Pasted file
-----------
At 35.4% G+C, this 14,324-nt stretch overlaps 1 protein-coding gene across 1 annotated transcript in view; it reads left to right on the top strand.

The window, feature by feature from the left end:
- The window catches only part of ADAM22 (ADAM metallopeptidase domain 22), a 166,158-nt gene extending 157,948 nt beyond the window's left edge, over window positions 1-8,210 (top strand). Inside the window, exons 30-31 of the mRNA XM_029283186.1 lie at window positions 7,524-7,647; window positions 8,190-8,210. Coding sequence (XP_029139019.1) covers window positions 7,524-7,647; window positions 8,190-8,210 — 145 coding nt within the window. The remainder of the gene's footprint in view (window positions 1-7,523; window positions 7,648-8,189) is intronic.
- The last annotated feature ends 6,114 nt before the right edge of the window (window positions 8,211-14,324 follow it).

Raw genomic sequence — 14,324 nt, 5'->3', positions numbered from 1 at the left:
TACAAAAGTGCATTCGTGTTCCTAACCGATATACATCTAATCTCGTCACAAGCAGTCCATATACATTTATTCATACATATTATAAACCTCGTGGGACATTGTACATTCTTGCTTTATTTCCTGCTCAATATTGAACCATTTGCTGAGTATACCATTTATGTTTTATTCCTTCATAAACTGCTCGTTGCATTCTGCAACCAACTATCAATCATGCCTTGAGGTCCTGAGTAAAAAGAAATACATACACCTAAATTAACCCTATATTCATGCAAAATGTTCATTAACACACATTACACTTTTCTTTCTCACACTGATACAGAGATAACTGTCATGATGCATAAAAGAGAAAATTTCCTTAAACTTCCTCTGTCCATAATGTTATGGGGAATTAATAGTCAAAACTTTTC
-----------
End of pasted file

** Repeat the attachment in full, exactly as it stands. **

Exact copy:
At 35.4% G+C, this 14,324-nt stretch overlaps 1 protein-coding gene across 1 annotated transcript in view; it reads left to right on the top strand.

The window, feature by feature from the left end:
- The window catches only part of ADAM22 (ADAM metallopeptidase domain 22), a 166,158-nt gene extending 157,948 nt beyond the window's left edge, over window positions 1-8,210 (top strand). Inside the window, exons 30-31 of the mRNA XM_029283186.1 lie at window positions 7,524-7,647; window positions 8,190-8,210. Coding sequence (XP_029139019.1) covers window positions 7,524-7,647; window positions 8,190-8,210 — 145 coding nt within the window. The remainder of the gene's footprint in view (window positions 1-7,523; window positions 7,648-8,189) is intronic.
- The last annotated feature ends 6,114 nt before the right edge of the window (window positions 8,211-14,324 follow it).

Raw genomic sequence — 14,324 nt, 5'->3', positions numbered from 1 at the left:
TACAAAAGTGCATTCGTGTTCCTAACCGATATACATCTAATCTCGTCACAAGCAGTCCATATACATTTATTCATACATATTATAAACCTCGTGGGACATTGTACATTCTTGCTTTATTTCCTGCTCAATATTGAACCATTTGCTGAGTATACCATTTATGTTTTATTCCTTCATAAACTGCTCGTTGCATTCTGCAACCAACTATCAATCATGCCTTGAGGTCCTGAGTAAAAAGAAATACATACACCTAAATTAACCCTATATTCATGCAAAATGTTCATTAACACACATTACACTTTTCTTTCTCACACTGATACAGAGATAACTGTCATGATGCATAAAAGAGAAAATTTCCTTAAACTTCCTCTGTCCATAATGTTATGGGGAATTAATAGTCAAAACTTTTC